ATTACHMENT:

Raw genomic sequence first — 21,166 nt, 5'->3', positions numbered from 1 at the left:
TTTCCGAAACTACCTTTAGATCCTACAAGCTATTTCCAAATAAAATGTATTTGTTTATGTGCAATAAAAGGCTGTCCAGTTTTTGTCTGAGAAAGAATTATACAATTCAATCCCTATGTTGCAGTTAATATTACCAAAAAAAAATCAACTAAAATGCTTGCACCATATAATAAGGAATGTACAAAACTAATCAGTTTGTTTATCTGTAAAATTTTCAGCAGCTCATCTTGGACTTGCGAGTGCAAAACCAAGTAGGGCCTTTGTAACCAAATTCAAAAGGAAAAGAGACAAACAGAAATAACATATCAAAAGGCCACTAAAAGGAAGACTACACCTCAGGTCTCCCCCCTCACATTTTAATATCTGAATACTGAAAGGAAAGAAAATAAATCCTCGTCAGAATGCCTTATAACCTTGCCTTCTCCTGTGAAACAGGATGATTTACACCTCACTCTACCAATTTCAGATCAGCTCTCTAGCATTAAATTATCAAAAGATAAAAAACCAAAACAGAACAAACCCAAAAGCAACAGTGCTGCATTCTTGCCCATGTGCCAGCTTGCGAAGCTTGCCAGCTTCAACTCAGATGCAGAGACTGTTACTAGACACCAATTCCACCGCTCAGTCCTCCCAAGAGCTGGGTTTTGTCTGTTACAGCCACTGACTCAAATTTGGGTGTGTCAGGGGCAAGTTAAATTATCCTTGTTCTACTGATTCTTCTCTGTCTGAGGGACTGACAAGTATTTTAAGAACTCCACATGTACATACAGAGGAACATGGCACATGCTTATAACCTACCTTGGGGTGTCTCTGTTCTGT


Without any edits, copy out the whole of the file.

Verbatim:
Raw genomic sequence first — 21,166 nt, 5'->3', positions numbered from 1 at the left:
TTTCCGAAACTACCTTTAGATCCTACAAGCTATTTCCAAATAAAATGTATTTGTTTATGTGCAATAAAAGGCTGTCCAGTTTTTGTCTGAGAAAGAATTATACAATTCAATCCCTATGTTGCAGTTAATATTACCAAAAAAAAATCAACTAAAATGCTTGCACCATATAATAAGGAATGTACAAAACTAATCAGTTTGTTTATCTGTAAAATTTTCAGCAGCTCATCTTGGACTTGCGAGTGCAAAACCAAGTAGGGCCTTTGTAACCAAATTCAAAAGGAAAAGAGACAAACAGAAATAACATATCAAAAGGCCACTAAAAGGAAGACTACACCTCAGGTCTCCCCCCTCACATTTTAATATCTGAATACTGAAAGGAAAGAAAATAAATCCTCGTCAGAATGCCTTATAACCTTGCCTTCTCCTGTGAAACAGGATGATTTACACCTCACTCTACCAATTTCAGATCAGCTCTCTAGCATTAAATTATCAAAAGATAAAAAACCAAAACAGAACAAACCCAAAAGCAACAGTGCTGCATTCTTGCCCATGTGCCAGCTTGCGAAGCTTGCCAGCTTCAACTCAGATGCAGAGACTGTTACTAGACACCAATTCCACCGCTCAGTCCTCCCAAGAGCTGGGTTTTGTCTGTTACAGCCACTGACTCAAATTTGGGTGTGTCAGGGGCAAGTTAAATTATCCTTGTTCTACTGATTCTTCTCTGTCTGAGGGACTGACAAGTATTTTAAGAACTCCACATGTACATACAGAGGAACATGGCACATGCTTATAACCTACCTTGGGGTGTCTCTGTTCTGT